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[as-fuh-del] /ˈæs fəˌdɛl/
any of various southern European plants of the genera Asphodelus and Asphodeline, of the lily family, having white, pink, or yellow flowers in elongated clusters.
any of various other plants, as the daffodil.
Origin of asphodel
1590-1600; < Latin asphodelus < Greek asphódelos the asphodel. See daffodil Unabridged
Based on the Random House Dictionary, © Random House, Inc. 2015.
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Examples from the Web for asphodel
Historical Examples
  • His favourite plants were the vine, ivy, laurel, and asphodel.

  • "That pinkish flower over there must be asphodel," said Uncle Jim.

    Irma in Italy Helen Leah Reed
  • The poets, probably taking their cue from this, have celebrated the asphodel in song as the flower of the immortals.

    A Garden with House Attached Sarah Warner Brooks
  • At his elbow is a great un-English, unwintry nosegay of asphodel and iris.

    Alas! Rhoda Broughton
  • He was roused from his troubled thoughts by seeing Miss asphodel Vincent coming along the walk towards him.

    A Book of Ghosts Sabine Baring-Gould
  • Crown us with asphodel flowers, that are wet with the dews of nepenthe.

  • You walked as if you were treading on asphodel, and you carried your head as if you'd bought the whole world.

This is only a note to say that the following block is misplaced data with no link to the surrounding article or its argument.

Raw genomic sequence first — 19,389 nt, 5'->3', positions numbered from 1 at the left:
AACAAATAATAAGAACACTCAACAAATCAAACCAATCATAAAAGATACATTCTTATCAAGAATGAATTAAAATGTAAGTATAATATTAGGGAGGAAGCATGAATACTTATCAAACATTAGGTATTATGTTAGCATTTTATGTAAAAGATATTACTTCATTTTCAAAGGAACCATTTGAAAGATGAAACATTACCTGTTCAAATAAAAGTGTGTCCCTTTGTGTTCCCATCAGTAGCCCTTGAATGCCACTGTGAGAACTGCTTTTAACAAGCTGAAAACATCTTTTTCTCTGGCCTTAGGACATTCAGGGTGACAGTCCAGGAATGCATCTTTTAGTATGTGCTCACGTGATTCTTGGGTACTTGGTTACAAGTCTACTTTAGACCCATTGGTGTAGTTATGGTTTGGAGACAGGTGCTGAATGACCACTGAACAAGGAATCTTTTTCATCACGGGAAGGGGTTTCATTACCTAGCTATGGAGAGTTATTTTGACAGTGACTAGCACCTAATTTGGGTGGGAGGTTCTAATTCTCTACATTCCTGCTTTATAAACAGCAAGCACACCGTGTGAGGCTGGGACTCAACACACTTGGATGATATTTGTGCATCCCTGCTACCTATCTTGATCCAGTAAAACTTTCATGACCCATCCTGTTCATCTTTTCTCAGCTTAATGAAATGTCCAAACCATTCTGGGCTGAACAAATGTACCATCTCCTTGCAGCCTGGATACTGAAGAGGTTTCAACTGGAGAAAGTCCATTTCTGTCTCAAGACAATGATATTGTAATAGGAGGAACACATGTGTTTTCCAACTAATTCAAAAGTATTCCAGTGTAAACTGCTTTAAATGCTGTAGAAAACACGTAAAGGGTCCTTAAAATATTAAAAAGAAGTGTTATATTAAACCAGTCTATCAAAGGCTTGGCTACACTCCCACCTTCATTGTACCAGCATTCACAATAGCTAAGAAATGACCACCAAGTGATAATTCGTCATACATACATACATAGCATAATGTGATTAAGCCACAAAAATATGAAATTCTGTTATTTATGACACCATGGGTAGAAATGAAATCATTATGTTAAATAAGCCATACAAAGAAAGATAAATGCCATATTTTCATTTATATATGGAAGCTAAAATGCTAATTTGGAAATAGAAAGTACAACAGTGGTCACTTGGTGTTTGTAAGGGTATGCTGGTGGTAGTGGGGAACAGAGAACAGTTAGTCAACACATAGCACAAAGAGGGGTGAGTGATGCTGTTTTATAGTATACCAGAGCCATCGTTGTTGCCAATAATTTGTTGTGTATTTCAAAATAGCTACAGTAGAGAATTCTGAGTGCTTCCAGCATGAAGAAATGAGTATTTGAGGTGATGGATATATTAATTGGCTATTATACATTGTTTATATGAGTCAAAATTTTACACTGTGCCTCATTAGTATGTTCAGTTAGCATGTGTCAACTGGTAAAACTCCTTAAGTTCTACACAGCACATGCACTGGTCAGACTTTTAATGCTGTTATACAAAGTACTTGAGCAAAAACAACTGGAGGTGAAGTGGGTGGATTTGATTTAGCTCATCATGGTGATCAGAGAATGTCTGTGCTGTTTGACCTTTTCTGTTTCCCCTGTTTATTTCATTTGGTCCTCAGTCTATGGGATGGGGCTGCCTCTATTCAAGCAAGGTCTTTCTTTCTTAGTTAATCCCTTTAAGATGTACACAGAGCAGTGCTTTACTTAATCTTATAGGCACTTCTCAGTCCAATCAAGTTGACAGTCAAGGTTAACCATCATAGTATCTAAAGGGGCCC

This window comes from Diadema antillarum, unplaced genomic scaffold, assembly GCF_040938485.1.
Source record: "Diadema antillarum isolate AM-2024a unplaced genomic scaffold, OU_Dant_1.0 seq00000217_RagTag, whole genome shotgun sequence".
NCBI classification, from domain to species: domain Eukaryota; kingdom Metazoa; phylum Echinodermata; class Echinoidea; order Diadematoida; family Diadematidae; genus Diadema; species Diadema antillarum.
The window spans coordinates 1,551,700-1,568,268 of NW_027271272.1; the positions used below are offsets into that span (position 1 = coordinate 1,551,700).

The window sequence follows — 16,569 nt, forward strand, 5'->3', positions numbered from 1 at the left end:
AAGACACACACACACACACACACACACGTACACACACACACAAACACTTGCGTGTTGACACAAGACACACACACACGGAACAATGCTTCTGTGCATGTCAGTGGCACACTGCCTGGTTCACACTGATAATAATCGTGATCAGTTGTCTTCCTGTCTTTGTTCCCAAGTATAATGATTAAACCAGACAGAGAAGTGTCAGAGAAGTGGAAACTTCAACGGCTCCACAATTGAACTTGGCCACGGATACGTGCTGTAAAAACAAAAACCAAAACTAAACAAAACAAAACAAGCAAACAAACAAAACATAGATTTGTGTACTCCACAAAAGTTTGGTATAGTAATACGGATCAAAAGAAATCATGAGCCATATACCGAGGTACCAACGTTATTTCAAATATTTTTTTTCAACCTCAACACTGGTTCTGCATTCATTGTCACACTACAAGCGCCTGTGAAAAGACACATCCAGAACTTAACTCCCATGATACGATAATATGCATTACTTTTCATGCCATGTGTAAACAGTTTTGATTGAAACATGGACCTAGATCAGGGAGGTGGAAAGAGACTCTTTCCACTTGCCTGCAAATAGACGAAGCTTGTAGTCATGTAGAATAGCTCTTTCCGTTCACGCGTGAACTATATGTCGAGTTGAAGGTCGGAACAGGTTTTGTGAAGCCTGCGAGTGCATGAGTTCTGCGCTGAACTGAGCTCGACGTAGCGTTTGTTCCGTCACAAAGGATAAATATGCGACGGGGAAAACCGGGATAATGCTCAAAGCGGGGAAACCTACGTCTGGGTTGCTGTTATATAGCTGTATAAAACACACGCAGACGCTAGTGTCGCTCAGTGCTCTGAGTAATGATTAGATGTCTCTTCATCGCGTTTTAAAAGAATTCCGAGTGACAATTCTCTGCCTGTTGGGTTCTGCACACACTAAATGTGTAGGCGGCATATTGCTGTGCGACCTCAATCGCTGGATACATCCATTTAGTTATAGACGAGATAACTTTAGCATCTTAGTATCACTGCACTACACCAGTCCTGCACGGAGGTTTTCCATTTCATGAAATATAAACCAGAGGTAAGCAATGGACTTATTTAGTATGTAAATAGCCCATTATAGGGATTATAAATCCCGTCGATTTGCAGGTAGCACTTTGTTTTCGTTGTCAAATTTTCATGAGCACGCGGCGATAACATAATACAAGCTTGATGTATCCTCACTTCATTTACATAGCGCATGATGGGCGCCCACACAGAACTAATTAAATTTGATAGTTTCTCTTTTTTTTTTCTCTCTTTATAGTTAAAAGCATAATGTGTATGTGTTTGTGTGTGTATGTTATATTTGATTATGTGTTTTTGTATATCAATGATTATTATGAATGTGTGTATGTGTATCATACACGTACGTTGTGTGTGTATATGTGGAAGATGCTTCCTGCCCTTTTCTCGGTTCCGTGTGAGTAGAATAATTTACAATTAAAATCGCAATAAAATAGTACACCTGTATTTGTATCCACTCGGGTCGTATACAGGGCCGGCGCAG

The Woman's Way Charles Garvice
  • Unsurfeiting happiness be his portion in the meads of asphodel!

    Romantic Spain John Augustus O'Shea
  • The hot wind of the desert has passed over it, and the spring beauty of iris and orchid, asphodel and marigold, has vanished.

    Parables of the Christ-life I. Lilias Trotter
  • The asphodel was a favourite plant among the ancients, who were in the habit of planting it round their tombs.

British Dictionary definitions for asphodel


any of various S European liliaceous plants of the genera Asphodelus and Asphodeline, having clusters of white or yellow flowers Compare bog asphodel
any of various other plants, such as the daffodil
an unidentified flower of Greek legend, probably a narcissus, said to cover the Elysian fields
Word Origin
C16: from Latin asphodelus, from Greek asphodelos, of obscure origin
Collins English Dictionary - Complete & Unabridged 2012 Digital Edition
© William Collins Sons & Co. Ltd. 1979, 1986 © HarperCollins
Publishers 1998, 2000, 2003, 2005, 2006, 2007, 2009, 2012
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Word Origin and History for asphodel

late 14c., from Latin asphodelus, from Greek asphodelos "asphodel, king's spear," of unknown origin (see daffodil). Taken in poetic use for a mythical deathless flower that overspreads the Elysian meadows.

To embathe In nectared lavers strewed with asphodel. [Milton, "Comus," 1634]

Online Etymology Dictionary, © 2010 Douglas Harper
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